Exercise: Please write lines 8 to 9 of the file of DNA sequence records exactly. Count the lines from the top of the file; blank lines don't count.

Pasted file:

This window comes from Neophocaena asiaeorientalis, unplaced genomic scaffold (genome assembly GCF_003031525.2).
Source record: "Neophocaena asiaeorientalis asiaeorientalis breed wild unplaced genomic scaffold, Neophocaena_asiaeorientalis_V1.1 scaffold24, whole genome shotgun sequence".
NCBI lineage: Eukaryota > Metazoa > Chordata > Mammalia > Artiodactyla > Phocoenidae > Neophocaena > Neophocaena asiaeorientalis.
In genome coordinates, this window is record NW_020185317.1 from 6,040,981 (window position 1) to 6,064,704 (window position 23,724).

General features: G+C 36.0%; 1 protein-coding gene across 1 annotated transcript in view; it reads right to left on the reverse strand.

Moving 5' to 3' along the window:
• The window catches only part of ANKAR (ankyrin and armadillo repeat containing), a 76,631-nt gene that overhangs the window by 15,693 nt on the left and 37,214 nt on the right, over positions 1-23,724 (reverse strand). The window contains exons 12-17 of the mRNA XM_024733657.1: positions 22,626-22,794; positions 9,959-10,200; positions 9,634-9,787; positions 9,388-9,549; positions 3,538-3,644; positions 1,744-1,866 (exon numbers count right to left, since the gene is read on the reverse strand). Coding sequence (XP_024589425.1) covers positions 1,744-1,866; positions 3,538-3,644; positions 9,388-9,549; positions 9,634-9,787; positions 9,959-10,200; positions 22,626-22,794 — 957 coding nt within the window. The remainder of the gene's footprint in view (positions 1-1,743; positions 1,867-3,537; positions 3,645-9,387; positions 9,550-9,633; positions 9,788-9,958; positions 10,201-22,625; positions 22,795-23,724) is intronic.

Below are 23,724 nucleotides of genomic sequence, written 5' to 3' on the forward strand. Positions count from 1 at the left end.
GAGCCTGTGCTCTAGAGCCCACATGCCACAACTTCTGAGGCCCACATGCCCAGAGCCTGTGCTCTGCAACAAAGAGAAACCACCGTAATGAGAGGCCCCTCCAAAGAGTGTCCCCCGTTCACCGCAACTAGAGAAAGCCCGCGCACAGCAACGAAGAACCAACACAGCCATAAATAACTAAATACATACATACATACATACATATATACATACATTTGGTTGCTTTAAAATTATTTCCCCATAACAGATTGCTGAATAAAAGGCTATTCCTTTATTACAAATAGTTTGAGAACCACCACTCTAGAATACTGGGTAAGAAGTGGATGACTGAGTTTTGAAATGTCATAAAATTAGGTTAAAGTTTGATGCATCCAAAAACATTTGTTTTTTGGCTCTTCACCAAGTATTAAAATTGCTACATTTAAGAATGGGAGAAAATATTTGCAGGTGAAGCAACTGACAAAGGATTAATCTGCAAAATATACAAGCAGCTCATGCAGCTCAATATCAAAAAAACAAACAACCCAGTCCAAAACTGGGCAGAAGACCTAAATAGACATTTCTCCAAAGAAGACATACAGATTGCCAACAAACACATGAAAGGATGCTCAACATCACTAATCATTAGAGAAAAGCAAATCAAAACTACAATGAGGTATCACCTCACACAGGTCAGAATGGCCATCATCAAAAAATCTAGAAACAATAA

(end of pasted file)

Below are 23,724 nucleotides of genomic sequence, written 5' to 3' on the forward strand. Positions count from 1 at the left end.
GAGCCTGTGCTCTAGAGCCCACATGCCACAACTTCTGAGGCCCACATGCCCAGAGCCTGTGCTCTGCAACAAAGAGAAACCACCGTAATGAGAGGCCCCTCCAAAGAGTGTCCCCCGTTCACCGCAACTAGAGAAAGCCCGCGCACAGCAACGAAGAACCAACACAGCCATAAATAACTAAATACATACATACATACATACATATATACATACATTTGGTTGCTTTAAAATTATTTCCCCATAACAGATTGCTGAATAAAAGGCTATTCCTTTATTACAAATAGTTTGAGAACCACCACTCTAGAATACTGGGTAAGAAGTGGATGACTGAGTTTTGAAATGTCATAAAATTAGGTTAAAGTTTGATGCATCCAAAAACATTTGTTTTTTGGCTCTTCACCAAGTATTAAAATTGCTACATTTAAGAATGGGAGAAAATATTTGCAGGTGAAGCAACTGACAAAGGATTAATCTGCAAAATATACAAGCAGCTCATGCAGCTCAATATCAAAAAAACAAACAACCCAGTCCAAAACTGGGCAGAAGACCTAAATAGACATTTCTCCAAAGAAGACATACAGATTGCCAACAAACACATGAAAGGATGCTCAACATCACTAATCATTAGAGAAAAGCAAATCAAAACTACAATGAGGTATCACCTCACACAGGTCAGAATGGCCATCATCAAAAAATCTAGAAACAATAA